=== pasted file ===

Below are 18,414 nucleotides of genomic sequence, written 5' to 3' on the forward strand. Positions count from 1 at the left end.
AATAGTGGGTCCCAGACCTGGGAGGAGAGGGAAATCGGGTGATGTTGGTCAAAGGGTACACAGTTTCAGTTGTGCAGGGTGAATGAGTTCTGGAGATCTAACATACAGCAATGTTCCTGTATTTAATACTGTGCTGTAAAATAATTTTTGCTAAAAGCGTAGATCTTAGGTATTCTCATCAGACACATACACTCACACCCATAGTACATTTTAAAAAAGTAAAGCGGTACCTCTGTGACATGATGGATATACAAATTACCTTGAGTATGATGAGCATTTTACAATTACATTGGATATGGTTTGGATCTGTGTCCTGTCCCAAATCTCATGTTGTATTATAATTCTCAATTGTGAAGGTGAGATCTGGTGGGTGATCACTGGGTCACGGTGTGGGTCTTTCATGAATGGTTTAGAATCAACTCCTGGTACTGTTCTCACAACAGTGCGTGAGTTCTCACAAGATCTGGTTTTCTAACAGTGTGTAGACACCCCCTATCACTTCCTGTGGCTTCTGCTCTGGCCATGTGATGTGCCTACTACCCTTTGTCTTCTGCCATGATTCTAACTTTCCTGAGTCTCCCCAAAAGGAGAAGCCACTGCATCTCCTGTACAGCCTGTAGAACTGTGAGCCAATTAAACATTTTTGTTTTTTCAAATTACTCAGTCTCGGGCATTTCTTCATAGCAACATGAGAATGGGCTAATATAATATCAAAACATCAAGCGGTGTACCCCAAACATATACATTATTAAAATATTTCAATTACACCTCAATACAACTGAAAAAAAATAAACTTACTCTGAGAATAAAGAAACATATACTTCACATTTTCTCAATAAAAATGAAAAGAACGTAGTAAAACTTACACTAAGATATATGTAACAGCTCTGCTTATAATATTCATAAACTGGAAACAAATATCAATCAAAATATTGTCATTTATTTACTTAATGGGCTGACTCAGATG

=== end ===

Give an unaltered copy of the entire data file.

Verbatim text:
Below are 18,414 nucleotides of genomic sequence, written 5' to 3' on the forward strand. Positions count from 1 at the left end.
AATAGTGGGTCCCAGACCTGGGAGGAGAGGGAAATCGGGTGATGTTGGTCAAAGGGTACACAGTTTCAGTTGTGCAGGGTGAATGAGTTCTGGAGATCTAACATACAGCAATGTTCCTGTATTTAATACTGTGCTGTAAAATAATTTTTGCTAAAAGCGTAGATCTTAGGTATTCTCATCAGACACATACACTCACACCCATAGTACATTTTAAAAAAGTAAAGCGGTACCTCTGTGACATGATGGATATACAAATTACCTTGAGTATGATGAGCATTTTACAATTACATTGGATATGGTTTGGATCTGTGTCCTGTCCCAAATCTCATGTTGTATTATAATTCTCAATTGTGAAGGTGAGATCTGGTGGGTGATCACTGGGTCACGGTGTGGGTCTTTCATGAATGGTTTAGAATCAACTCCTGGTACTGTTCTCACAACAGTGCGTGAGTTCTCACAAGATCTGGTTTTCTAACAGTGTGTAGACACCCCCTATCACTTCCTGTGGCTTCTGCTCTGGCCATGTGATGTGCCTACTACCCTTTGTCTTCTGCCATGATTCTAACTTTCCTGAGTCTCCCCAAAAGGAGAAGCCACTGCATCTCCTGTACAGCCTGTAGAACTGTGAGCCAATTAAACATTTTTGTTTTTTCAAATTACTCAGTCTCGGGCATTTCTTCATAGCAACATGAGAATGGGCTAATATAATATCAAAACATCAAGCGGTGTACCCCAAACATATACATTATTAAAATATTTCAATTACACCTCAATACAACTGAAAAAAAATAAACTTACTCTGAGAATAAAGAAACATATACTTCACATTTTCTCAATAAAAATGAAAAGAACGTAGTAAAACTTACACTAAGATATATGTAACAGCTCTGCTTATAATATTCATAAACTGGAAACAAATATCAATCAAAATATTGTCATTTATTTACTTAATGGGCTGACTCAGATG